So we all know how crazy the ammo situation is which is making it tough for many people to train. On top of that, high temps in many areas or the country, fire danger in much of the west, and inclement weather can make it difficult to get outdoors and train. So where does that leave us. Well, training indoors. I have a membership to a local indoor 70 foot range. One of the nice things about this range is that the targets are rotating and can be programmed to adjust to multiple ranges for varying periods of time. Some ranges I have been to though, the targets do not rotate and the targets cannot be programmed. Another advantage of this range is you can draw from the holster. I know that many ranges will not allow that though. So how do you train with limitations and how do you train with limited ammo?
I like to run cadence drills on multiple sized targets and I also like to run accuracy drills.
The keyhole drill:
If you are struggling with trigger control or your groups are loose, this drill will help you hone in those grouping skills. Take an 8.5x11 blank piece of paper on target. Place the target at 3 yards. Load a magazine with 5 rounds and load the firearm. Chamber a round and start from compressed ready. Punch out, then slowly, get a good sight picture and fire a round. Now try and place the next four rounds through the same hole. If you have good trigger control, you should be able to punch a decent hole out of the paper. Fine tune your trigger control until your are plugging a nice little hole in the paper. Once you are good at 3 yards, move the target to 5, then 7, then 10, etc. You can easily do this with only 50 rounds.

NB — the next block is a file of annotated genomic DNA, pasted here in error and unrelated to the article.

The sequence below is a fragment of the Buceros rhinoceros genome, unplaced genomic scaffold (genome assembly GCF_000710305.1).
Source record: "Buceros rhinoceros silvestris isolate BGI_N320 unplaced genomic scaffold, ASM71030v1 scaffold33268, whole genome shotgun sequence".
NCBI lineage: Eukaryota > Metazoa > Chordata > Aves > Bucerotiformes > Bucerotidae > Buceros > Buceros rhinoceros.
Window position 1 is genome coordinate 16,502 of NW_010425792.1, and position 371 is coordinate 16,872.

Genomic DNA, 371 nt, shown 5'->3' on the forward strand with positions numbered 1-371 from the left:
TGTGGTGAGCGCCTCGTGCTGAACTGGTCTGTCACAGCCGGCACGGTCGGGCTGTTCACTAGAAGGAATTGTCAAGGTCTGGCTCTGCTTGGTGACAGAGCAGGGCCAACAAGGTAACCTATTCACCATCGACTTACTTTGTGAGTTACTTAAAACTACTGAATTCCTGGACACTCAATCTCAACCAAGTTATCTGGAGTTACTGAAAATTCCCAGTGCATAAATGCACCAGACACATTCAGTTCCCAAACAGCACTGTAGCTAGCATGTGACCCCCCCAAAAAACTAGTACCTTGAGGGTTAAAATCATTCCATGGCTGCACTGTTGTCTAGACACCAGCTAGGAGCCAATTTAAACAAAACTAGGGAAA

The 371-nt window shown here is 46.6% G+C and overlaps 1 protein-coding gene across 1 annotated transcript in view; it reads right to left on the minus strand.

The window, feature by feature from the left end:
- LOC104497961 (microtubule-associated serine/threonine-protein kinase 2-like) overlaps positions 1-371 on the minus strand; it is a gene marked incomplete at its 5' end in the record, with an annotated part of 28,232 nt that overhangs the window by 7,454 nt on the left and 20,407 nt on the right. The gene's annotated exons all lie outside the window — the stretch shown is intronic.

3 round cadence drill
If you have good trigger control and are accurate with your firearm, start incorporating speed drills into your regimen to increase speed. Take an 8.5x11" piece of blank paper and trace a 3" circle in the center of the paper.Place the target at 3 yards. Load a magazine and chamber a round. Punch out and fire 3 rounds as fast as possible while maintaining accuracy. Start slow if needed and work up your speed. If a round ends up out of the circle, the round is a scratch and you start over. You cannot move to a further distance until you have 2 successful rounds in a row with no bullets landing outside of the circle. Then move to 5 yards, 7 yards, 10 yards, and 15 yards. The goal here is not only speed but also accuracy. As your target increases in distance, it is common for your groups to open up. Focus on grip, trigger control, accuracy and speed with this drill. If your groups are large at a specific distance, repeat at this distance by decreasing speed and then slowly increasing speed with each round of 3 until your groups tighten up. This drill can easily be done with 50 rounds as well.
This drill is meant to manage your throttle control on the trigger. Take an 8.5x11" piece of paper vertically and trace a 4" circle in the top left and a 2" circle in the bottom right. Start out at 5 yards. Load 5 rounds into the magazine, insert the mag and chamber a round. Start at compressed ready and punch out and fire 3 rounds into the 4" target and 2 rounds into the 2" target. The reason for two rounds instead of 1 into the second target is to test your trigger control and grip. When transitioning to the smaller target, you will have to adjust the throttle on your trigger. This drill is meant to test your throttle control on multiple sized targets, transition speed and accuracy. Run 2 rounds at each increment of distance (5, 10, 15) and maintain your hits within the circles. If bullets land outside of the target zone, repeat the drill until you have 2 clean rounds before proceeding to the next target range.